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This is a lemma from Hartshorne's Algebraic Geometry.

Let $X=\text{Spec}(A)$ be an affine scheme $f\in A, D(f)\subseteq X$. Let $\mathcal{F}$ be a quasi coherent sheaf on $X$.

  1. If $s\in \Gamma(X,\mathcal{F})$ is such that $s|_{D(f)}=0$ then for some $n>0$, $f^ns=0$.

  2. If $t\in \Gamma(D(f),\mathcal{F})$ then for some $n>0$ $f^nt$ extends to a global section of $\mathcal{F}$ over $X$.

I tried to see what this means in case of simple quasicoherent sheaves.

  • For $X=\text{Spec}(A)$, structure sheaf $\mathcal{O}_X$ is a quasicoherent sheaf of $\mathcal{O}_X$ modules. In this case, $\mathcal{F}(X)\rightarrow \mathcal{F}(D(f))$ is $\mathcal{O}_X(X)\rightarrow \mathcal{O}_X(D(f))$ i.e., $A\rightarrow A_f$. So, $s|_{D(f)}=0$ means that $\frac{s}{1}=0\in A_f$ i.e., $f^ns=0$ for some $n\in \mathbb{N}$.
  • For $X=\text{Spec}(A)$ and for an $A$ module $M$, $\widetilde{M}$ is a quasicoherent sheaf of $\mathcal{O}_X$ modules. In this case, $\mathcal{F}(X)\rightarrow \mathcal{F}(D(f))$ is $\widetilde{M}(X)\rightarrow \widetilde{M}(D(f))$ i.e., $M\rightarrow M_f$. So, $s|_{D(f)}=0$ means that $\frac{s}{1}=0\in M_f$ i.e., $f^ns=0$ for some $n\in \mathbb{N}$.
  • For $X=\text{Spec}(A)$, structure sheaf $\mathcal{O}_X$ is a quasicoherent sheaf of $\mathcal{O}_X$ modules. In this case, $\mathcal{F}(X)\rightarrow \mathcal{F}(D(f))$ is $\mathcal{O}_X(X)\rightarrow \mathcal{O}_X(D(f))$ i.e., $A\rightarrow A_f$. Let $t\in \Gamma(D(f),\mathcal{F})=A_f$ so, $t=a/f^n$ for some $n\in \mathbb{N}$ i.e., $f^nt=a\in A_f$. So, $a\in \Gamma(X,\mathcal{F})$ is such that its restiction to $\Gamma(D(f),\mathcal{F})$ is $a/1=f^nt$.
  • For $X=\text{Spec}(A)$ and for an $A$ module $M$, $\widetilde{M}$ is a quasicoherent sheaf of $\mathcal{O}_X$ modules. In this case, $\mathcal{F}(X)\rightarrow \mathcal{F}(D(f))$ is $\widetilde{M}(X)\rightarrow \widetilde{M}(D(f))$ i.e., $M\rightarrow M_f$. Let $t\in \Gamma(D(f),\mathcal{F})=M_f$ so, $t=a/f^n$ for some $n\in \mathbb{N}$ i.e., $f^nt=a\in M_f$. So, $a\in \Gamma(X,\mathcal{F})$ is such that its restiction to $\Gamma(D(f),\mathcal{F})$ is $a/1=f^nt$.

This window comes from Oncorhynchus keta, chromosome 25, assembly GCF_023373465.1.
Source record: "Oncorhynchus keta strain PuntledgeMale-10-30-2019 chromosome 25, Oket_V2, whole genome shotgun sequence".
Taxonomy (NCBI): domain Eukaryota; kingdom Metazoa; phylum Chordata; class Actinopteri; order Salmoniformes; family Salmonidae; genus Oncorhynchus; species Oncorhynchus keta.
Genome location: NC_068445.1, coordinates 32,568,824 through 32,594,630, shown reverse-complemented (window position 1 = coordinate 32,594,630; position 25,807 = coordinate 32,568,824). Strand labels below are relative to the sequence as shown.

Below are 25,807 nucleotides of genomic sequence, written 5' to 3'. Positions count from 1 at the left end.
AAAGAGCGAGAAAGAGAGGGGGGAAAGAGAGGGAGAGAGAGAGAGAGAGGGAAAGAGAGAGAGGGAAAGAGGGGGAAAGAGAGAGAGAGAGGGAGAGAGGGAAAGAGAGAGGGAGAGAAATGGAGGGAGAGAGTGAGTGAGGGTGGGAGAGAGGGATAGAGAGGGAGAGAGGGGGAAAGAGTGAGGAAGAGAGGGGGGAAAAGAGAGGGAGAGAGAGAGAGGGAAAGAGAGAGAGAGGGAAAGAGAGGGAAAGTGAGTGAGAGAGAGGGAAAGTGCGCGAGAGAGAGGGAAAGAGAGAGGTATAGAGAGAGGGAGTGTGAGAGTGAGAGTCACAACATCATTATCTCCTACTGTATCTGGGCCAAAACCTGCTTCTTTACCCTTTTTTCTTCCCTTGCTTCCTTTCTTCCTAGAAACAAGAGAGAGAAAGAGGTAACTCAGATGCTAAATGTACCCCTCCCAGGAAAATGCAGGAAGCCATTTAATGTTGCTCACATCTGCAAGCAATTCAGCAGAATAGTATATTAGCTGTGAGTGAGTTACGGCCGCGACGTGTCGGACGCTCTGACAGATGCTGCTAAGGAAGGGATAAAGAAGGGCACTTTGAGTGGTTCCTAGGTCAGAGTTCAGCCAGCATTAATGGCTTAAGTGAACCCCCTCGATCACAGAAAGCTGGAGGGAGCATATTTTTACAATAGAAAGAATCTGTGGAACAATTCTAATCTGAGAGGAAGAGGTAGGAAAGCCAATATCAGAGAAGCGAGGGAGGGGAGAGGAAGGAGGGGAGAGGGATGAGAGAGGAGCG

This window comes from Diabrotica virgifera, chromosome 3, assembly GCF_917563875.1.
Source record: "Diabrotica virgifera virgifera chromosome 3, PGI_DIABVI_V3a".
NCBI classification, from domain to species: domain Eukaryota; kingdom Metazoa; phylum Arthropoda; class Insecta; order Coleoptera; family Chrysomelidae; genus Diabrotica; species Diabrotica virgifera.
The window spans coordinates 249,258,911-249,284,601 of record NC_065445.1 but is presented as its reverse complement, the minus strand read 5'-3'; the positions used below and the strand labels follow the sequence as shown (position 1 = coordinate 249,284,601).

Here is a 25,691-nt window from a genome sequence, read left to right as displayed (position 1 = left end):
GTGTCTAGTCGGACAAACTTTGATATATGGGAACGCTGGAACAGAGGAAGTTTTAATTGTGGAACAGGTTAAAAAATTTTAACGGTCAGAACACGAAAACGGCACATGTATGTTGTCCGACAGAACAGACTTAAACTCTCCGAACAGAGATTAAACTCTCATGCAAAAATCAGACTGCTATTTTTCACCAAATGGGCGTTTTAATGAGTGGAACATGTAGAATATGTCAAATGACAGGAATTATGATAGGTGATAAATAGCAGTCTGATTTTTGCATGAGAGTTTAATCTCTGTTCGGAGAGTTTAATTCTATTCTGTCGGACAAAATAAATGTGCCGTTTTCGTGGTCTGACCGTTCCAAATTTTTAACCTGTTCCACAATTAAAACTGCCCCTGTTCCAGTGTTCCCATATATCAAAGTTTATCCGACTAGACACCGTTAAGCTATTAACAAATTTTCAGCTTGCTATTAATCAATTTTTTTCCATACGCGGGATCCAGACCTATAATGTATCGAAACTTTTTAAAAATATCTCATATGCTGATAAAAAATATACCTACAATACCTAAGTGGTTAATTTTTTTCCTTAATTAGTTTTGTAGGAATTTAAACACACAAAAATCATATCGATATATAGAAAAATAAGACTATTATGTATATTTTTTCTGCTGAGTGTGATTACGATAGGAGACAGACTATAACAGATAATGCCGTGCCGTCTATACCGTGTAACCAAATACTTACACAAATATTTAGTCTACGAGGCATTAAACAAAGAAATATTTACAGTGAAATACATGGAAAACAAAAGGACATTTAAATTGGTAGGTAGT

Now comes the general case $\mathcal{F}$ a quasi coherent sheaf of $\mathcal{O}_X$ modules. We can find an open cover for $X=\text{Spec}(A)$ of the form $\{D(g_i)\}_{i=1}^r$ and $A_{g_i}$ modules $M_i$ such that $\mathcal{F}|_{D(g_i)}=\widetilde{M_i}$.

To prove that $f^ns=0$, the strategy is to prove that $f^ns|_{D(g_i)}=0$ for all $1\leq i\leq r$. Then by gluing we see that $f^ns=0$.

Let $s_i=s|_{D(g_i)}$. We have $\mathcal{F}(D(g_i))\rightarrow \mathcal{F}(D(f)\cap D(g_i))=\mathcal{F}(D(fg_i))$. As $\mathcal{F}|_{D(g_i)}=\widetilde{M_i}$ we have $\widetilde{M_i}(D(g_i))\rightarrow \widetilde{M_i}(D(fg_i))$ i.e., $M_i\rightarrow (M_i)_{fg_i}$ and $s_i\mapsto \frac{s_i}{1}=0\in (M_i)_{fg_i}$ i.e., $g_i^{n_i}f^{n_i}s_i=0$. Let $n=\max\{n_i:1\leq i\leq r\}$. We then have $g_i^nf^ns_i=0$.

I am stuck here. Any hints are welcome.

In other words what we want to prove is the following :

Given $f\in A$, the restirction map $\Gamma(X,\mathcal{F})\rightarrow \Gamma(D(f),\mathcal{F})$ is

  1. close to being injective upto localization. We have $s\in \Gamma(X,\mathcal{F})$ such that $s|_{D(f)}=0$ then $f^ns=0$ for some $n$. If we consider image of $f^ns$ in $\Gamma(X,\mathcal{F})_f$ it is just $s$. So, $\Gamma(X,\mathcal{F})_f\rightarrow \Gamma(D(f),\mathcal{F})$ is injective.

  2. close to being surjective upto localization. We have $t\in \Gamma(D(f),\mathcal{F})$ then there exists an element $s\in \Gamma(X,\mathcal{F})$ whose restriction is $f^nt$ for some $n$. It is not as straightforward as the injective case but i am sure this means $\Gamma(X,\mathcal{F})_f\rightarrow \Gamma(D(f),\mathcal{F})$ is surjective.

So, we are trying to prove that $\Gamma(X,\mathcal{F})_f\cong\Gamma(D(f),\mathcal{F})$. This is just my interpretation and it could mean something different than that of the original question.

Is my interpretation close to the question given? This seems to be reasonable to expect. We have similar result called qcqs lemma which says

If $X$ is a quasi compact quasi separated scheme and $s\in \Gamma(X,\mathcal{O}_X)$ then the natural map $\Gamma(X,\mathcal{O}_X)_s\rightarrow \Gamma(X_s,\mathcal{O}_X)$ is an isomorphism.

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  • $\begingroup$ Hartshorne Lemma 5.3a; Chapter 2 section 5 $\endgroup$ – user7090 Jul 15 '17 at 18:12
  • $\begingroup$ I was trying to prove this on my own. Proof that was given there seems to be not exciting for me :D @Jadwiga $\endgroup$ – user87543 Jul 15 '17 at 18:16
  • $\begingroup$ That is entirely understandable :D $\endgroup$ – user7090 Jul 15 '17 at 18:19
  • $\begingroup$ @Jadwiga :D Thanks.. Do you want to say something more? :P $\endgroup$ – user87543 Jul 15 '17 at 18:40
  • $\begingroup$ The two statements: (1) There exists an open cover $\{D(g_i)\}$ and $A_{g_i}$-module $M_i$ such that $\mathcal{F}|_{D(g_i)}\simeq \tilde{M_i}$, and (2) the natural homomorphism $\Gamma(X,\mathcal{F})_f \to \Gamma(D(f), \mathcal{F})$ is equivalent; and both are equivalent to (3) $\mathcal{F}$ is quasi-coherent. $\endgroup$ – Krish Sep 22 '17 at 7:19
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$X$ has a cover by principal opens $D(g_i)$, which implies $\{g_i\}_{i=1}^r$ generates the unit ideal, i.e., there are $a_i\in A$ such that

$\sum_i a_ig_i=1$.

Take high enough power, one can obtain $\sum_{i}b_ig_i^n$=1. then $f^ns_i=\sum_{i}b_ig_i^nf^ns_i=0$ on every $D(f_i)$. Then gluing property of sheaf give $f^ns_i=0$

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